Sometimes public markers of piety are used against people, especially when those people are of a minority religion. There have been many cases of Sikhs being discriminated against because people assumed their turbans meant they were Muslims and, therefore, terrorists. This is an inexcusable symptom of the lack of religious education in America. This would be a danger to us heathens. We are mistaken on the one hand as devil worshippers and on the other as Neo-Nazis. Publicly displaying our faith could potentially be damaging.

But on the other hand, I think public piety does something magical. It allows people to express their beliefs without having to explain themselves. When someone wears a necklace with a cross on it, they are announcing to all who see, “I am a Christian! I believe in Christ and his Glory, and I want you to know me, fellow brothers and sisters in the Lord!”

The Wiccans and general neopagans have something like this—the pentacle. A Wiccan can wear a pentacle, which will say to other wiccans and pagans what they are. The problem with this one is the same as the problem with the Sikhs and their turbans. The pentacle is all too often mistaken for a symbol of Satan.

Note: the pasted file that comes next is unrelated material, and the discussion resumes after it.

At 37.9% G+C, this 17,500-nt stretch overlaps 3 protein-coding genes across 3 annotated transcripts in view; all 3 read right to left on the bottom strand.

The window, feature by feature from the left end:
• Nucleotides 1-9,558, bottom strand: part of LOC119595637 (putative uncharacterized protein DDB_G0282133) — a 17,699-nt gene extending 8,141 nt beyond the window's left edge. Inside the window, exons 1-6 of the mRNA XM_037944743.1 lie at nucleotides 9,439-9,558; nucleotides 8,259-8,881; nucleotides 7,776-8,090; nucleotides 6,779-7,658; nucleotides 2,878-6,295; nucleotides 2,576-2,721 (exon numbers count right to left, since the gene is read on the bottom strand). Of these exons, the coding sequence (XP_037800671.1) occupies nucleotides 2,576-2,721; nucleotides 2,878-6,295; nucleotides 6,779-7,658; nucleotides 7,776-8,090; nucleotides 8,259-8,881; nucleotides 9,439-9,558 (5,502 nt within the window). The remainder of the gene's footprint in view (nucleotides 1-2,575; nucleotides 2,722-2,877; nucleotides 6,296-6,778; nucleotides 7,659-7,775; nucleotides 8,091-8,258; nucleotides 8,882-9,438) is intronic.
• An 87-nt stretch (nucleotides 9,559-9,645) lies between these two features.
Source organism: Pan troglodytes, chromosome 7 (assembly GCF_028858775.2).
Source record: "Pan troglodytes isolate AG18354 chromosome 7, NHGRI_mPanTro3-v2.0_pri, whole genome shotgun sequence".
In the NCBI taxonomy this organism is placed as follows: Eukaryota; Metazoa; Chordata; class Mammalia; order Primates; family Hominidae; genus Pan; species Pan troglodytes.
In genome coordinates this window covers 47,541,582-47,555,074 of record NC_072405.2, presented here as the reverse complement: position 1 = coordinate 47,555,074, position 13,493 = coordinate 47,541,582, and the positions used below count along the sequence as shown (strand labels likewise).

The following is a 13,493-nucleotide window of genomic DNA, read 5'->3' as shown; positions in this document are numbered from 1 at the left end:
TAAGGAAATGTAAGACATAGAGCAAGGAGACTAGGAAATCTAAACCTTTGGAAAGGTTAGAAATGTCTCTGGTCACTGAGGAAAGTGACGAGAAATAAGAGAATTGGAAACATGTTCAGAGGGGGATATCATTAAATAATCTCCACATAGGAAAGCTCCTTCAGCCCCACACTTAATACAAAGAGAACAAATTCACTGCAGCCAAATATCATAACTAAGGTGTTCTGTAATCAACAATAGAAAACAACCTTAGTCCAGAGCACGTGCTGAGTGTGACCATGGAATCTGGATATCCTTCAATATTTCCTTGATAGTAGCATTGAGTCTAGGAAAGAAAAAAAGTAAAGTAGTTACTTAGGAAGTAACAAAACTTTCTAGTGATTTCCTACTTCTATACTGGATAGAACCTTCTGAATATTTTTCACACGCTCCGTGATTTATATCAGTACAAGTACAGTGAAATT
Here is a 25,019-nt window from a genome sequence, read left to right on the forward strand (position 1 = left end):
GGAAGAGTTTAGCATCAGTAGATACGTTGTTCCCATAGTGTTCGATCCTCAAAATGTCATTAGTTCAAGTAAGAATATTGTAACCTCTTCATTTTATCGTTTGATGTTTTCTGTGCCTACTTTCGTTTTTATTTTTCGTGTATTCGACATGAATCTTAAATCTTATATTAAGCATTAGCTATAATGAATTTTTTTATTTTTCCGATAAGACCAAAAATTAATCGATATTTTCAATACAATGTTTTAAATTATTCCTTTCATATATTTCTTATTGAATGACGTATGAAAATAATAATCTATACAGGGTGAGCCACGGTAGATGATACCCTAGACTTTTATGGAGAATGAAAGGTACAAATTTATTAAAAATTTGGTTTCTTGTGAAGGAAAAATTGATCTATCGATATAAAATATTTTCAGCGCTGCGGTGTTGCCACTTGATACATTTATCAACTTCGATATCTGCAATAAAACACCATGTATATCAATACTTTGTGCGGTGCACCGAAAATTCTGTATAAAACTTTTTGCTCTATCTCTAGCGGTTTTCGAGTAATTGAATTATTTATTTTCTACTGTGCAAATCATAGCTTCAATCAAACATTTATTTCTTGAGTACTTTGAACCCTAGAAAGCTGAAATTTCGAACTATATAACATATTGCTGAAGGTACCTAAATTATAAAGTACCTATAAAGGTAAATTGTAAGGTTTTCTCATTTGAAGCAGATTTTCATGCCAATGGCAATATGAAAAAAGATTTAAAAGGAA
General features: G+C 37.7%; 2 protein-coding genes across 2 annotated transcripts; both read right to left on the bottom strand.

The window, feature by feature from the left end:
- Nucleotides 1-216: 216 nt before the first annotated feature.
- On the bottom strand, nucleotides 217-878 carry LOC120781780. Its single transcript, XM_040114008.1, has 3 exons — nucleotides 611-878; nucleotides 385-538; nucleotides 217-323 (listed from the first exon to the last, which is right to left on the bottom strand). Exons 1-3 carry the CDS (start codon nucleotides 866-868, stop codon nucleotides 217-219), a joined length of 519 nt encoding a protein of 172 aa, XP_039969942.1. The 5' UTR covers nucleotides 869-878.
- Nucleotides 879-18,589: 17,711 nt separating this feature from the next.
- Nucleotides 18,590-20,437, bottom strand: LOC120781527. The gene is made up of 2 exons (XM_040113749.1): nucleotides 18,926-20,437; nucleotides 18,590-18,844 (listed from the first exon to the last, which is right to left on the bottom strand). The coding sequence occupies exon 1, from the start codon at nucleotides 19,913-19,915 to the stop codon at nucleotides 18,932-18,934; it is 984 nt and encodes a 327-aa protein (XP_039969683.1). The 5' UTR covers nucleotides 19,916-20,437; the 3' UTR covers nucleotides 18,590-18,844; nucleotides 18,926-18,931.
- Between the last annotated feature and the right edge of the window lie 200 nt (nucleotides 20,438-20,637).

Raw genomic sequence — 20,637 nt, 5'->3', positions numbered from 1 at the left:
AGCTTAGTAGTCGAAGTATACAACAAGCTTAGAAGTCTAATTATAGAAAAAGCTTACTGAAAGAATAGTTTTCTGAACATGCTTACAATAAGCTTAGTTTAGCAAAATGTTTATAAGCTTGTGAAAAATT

Heathens have a complicated relationship with public piety. Many of us feel that our faiths should be private. But how much of this is because of our fear of being misunderstood? Our most common symbol of ourselves, the hammer, is, for one thing, far too closely related to Thor for my taste. Not that I dislike Thor, and I recognize that His hammer is, in fact, the most powerful weapon the gods have. But I am not a warrior and do not care to wear a symbol of war on my person at all times. In addition, I don’t feel that the symbol properly expresses my faith as a polytheist. Why would we choose the symbol of a single deity in our pantheon to show to the world that we are heathens, that we love many gods, that most of us have a preferred god or gods who may or may not be Thor?